Transparent and translucent interior acrylic wall panels also help natural light penetrate the building, reducing the need for artificial lighting.

"Varying tiers of lighting are available, including energy-efficient T8 fluorescent fixtures," says Cornelison. "There are also daylight dimming controls and an automatic shut-off to reduce the peak electricity load. We were aware of the need to provide appropriate lighting for the artworks, however, so we have also installed incandescent lights to ensure high-quality colour rendition. These can be used as needed. Overall, the net effect is an estimated 78% reduction in the lighting load."

But it is not just the energy-efficient systems installed that provide savings the centre has its own 45kW photovoltaic system, with solar panels mounted on the sloping roof. The system, which is connected to the utility electric grid, provides 156% of the centre's energy needs. The surplus energy produced during the hot summer months is sold back to the grid, offsetting all the centre's other energy costs.

A large roller door on the south facade handrail, interior design, lobby, stairs, structure, gray, brown
A large roller door on the south facade opens to a spacious gallery, which can also be accessed by a foot bridge leading to the mezzanine level. As well as providing a strong visual connection to the streetscape, the roller door ensures the interior is well ventilated.

"The sloping roof was designed to capture the most solar energy, but it provides other benefits, too. It allowed us to install a mezzanine above the studio on the top floor, which affords a great view of the interior," says Batchelor.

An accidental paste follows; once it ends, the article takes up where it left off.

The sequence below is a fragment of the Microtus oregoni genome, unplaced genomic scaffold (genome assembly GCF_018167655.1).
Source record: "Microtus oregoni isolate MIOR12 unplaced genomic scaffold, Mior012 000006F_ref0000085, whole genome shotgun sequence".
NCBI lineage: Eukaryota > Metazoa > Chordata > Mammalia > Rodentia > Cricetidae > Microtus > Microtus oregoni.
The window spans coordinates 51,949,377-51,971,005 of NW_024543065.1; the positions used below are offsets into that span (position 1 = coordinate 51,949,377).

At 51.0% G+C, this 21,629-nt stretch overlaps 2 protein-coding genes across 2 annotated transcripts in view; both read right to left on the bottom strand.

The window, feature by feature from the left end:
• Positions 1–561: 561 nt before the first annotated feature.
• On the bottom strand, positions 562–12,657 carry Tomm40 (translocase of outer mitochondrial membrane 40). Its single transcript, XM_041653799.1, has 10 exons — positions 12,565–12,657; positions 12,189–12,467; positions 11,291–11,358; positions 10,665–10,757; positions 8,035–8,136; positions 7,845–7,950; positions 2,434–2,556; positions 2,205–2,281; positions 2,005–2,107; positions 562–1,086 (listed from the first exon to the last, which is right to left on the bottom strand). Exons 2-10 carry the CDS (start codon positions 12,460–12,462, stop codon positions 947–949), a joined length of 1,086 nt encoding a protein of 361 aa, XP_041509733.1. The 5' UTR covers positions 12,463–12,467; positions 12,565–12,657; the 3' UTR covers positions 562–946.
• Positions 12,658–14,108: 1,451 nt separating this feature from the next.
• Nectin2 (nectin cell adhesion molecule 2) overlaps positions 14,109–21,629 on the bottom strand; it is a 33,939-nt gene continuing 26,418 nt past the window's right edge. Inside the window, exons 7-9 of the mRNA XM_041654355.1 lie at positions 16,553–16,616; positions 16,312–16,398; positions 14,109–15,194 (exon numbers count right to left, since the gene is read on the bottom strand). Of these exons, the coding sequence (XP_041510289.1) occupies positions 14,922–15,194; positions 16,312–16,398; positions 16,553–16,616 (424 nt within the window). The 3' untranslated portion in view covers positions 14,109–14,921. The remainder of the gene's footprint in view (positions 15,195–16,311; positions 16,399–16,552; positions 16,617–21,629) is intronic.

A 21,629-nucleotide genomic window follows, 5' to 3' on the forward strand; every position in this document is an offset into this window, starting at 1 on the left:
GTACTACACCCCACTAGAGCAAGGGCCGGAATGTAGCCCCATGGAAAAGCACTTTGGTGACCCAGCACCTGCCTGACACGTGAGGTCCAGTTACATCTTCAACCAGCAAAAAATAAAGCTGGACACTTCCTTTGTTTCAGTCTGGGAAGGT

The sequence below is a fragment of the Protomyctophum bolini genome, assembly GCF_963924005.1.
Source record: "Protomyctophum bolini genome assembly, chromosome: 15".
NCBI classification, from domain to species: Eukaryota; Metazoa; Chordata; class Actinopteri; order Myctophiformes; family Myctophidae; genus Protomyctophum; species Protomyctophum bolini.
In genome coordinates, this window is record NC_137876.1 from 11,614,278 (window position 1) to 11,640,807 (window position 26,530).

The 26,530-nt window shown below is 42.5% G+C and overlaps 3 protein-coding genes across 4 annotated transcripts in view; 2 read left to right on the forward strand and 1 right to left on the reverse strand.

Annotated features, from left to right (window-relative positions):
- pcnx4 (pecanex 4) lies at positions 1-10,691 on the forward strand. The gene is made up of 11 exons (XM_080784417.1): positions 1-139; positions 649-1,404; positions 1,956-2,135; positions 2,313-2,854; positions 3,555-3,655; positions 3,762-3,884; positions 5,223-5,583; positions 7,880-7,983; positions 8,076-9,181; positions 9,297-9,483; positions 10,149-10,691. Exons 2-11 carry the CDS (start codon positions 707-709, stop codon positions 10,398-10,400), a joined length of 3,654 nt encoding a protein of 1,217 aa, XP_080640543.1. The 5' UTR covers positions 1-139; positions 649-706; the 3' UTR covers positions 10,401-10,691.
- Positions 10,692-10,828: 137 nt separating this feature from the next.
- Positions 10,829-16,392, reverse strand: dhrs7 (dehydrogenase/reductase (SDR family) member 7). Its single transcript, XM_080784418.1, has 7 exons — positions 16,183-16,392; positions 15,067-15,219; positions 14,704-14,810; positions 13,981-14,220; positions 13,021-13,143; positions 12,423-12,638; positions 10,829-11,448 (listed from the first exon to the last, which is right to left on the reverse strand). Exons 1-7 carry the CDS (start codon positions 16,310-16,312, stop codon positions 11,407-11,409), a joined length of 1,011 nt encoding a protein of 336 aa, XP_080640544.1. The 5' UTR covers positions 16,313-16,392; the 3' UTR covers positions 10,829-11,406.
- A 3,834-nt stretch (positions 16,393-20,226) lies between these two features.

Cornelison says natural ventilation has avoided the need for air conditioning in summer. At night the windows are opened and the ventilation system pulls cool air through the building, removing the day's heat. In the morning, the windows are closed to retain cool air. A heat recovery unit provides fresh air.

Water savings are another feature of the EpiCenter. The building has its own rainwater collection system, and an underground tank. The water is recycled for irrigation and for some washing activities.

Recycling also provided some of the materials used on the building. Abandoned train rails salvaged from the street form an exterior railing, and one of the centre's artists created balustrading from used car windscreens. Another artist used scraps of metal left over from the cladding to craft trough sinks for the bathrooms. The corrugated fibreglass toilet partitions were also designed by a centre artist, and are further evidence of the collaborative nature of the project.

Sep 28, 2007

Credit list

Architect
Jim Batchelor, Pat Cornelison, Arrowstreet
Energy consultant
Mark Kelly
Curtain wall
Kawneer; Solarban 60 glass by PPG
Translucent interior panels
Corrugated acrylic panels from Degussa Plexiglas
Lighting
Zumtobel Staff; Sharper; Hess America
Engineering consultant
Rene Mugnier Associates
Cladding
Corrugated stainless steel from Fabral
Flooring
Concrete with Retroplate finish
Photovoltaic system
Northern Power Systems